Communications technology is no stranger to brain-burning jargon. In a previous blog we walked you through some of the terms that customers and users often come across when selecting an internet service provider. In this article we’ll update you on terminology used in voice services
Competitive Local Exchange Carrier (CLEC) refers to a telecommunications provider company (sometimes called a “carrier”) competing with other, already established carriers – usually the ILEC, or incumbent local exchange carrier . This designation requires registered approval on a State and/or Federal Level which includes oversight by those entities.
POTS: The closest that telecoms jargon comes to old-fashioned and simple, ‘Plain ordinary telephone service’. This describes traditional data transmission over copper wiring using analog signaling.
TFN or Toll-Free Number: A number you can call for free within a certain area.
Analog and Digital: Signals used to transmit information including audio and video, usually through electric signals. In digital signaling, information is translated into binary format, that is, sequences of discrete 0s and 1s. In analog technology, information is translated into electric pulses of varying amplitude in continuous signals that represents physical entities.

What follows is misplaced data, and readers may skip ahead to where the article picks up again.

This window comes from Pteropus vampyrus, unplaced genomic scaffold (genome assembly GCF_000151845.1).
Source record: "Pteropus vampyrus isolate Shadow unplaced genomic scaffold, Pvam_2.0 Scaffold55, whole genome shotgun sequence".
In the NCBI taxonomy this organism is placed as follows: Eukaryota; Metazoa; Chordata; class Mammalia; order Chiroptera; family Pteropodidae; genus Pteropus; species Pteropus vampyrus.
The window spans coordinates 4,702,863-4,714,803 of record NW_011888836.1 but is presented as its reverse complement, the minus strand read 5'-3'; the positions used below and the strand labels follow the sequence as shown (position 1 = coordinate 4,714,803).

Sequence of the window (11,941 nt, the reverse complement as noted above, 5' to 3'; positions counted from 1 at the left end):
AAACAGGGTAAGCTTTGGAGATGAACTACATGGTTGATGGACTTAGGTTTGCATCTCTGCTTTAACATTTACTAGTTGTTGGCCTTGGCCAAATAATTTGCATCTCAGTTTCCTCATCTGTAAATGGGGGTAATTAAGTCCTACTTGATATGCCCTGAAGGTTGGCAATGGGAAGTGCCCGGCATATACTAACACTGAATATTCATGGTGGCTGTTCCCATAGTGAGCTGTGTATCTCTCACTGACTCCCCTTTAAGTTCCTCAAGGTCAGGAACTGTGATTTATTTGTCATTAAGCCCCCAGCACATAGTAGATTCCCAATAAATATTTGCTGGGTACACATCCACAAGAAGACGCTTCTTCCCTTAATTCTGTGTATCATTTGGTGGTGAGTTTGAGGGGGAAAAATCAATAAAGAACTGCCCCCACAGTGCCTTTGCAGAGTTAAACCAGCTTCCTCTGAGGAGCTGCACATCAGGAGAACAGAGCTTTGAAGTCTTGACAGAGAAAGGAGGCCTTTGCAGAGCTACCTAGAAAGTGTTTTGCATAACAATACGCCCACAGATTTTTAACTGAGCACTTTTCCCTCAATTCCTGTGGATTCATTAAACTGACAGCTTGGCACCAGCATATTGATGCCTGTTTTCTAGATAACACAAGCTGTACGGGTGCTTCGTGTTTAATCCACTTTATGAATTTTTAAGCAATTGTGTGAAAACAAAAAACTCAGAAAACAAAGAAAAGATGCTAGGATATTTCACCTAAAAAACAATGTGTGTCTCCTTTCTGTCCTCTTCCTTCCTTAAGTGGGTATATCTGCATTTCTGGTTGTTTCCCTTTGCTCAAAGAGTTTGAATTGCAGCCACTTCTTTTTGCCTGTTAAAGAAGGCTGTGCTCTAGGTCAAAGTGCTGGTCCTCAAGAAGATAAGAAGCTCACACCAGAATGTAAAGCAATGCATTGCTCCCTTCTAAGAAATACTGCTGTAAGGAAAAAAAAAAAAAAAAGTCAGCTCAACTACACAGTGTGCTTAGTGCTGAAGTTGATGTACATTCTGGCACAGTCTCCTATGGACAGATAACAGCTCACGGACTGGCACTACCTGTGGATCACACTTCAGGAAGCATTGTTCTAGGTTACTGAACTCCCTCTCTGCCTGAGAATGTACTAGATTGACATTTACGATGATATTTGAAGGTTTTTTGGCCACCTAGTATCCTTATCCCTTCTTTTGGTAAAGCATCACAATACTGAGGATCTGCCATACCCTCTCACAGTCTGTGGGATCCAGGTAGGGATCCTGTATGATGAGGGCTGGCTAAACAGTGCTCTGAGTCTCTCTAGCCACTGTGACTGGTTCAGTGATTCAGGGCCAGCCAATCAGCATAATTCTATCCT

VoIP: Voice over internet protocol is a technology that allows you to make voice calls using a broadband internet connection instead of analog phone lines.
Direct Inward Dialing (DID): Typically, a private phone number to reach a specific extension, which bypasses the call flow of published main numbers.
And here are a few more terms which straddle both internet and voice services:
Software as a Service or SaaS is a method of software delivery that allows data to be accessed from any device with an internet connection and a web browser. In this web-based model, software vendors host and maintain the servers, databases, and the code that makes up an application.
Quality of Service (QoS): A set of technologies that work on a network to guarantee its ability to dependably run high-priority applications and traffic under limited network capacity. QoS works by allocating bandwidth according to network demands, ensuring the quality of applications such as VOIP.
Are there other terms you’re stumped by? Drop us a line and we’ll see if we can help you out.
Hopefully this brief introduction will make your next conversation around choosing a service provider a little easier.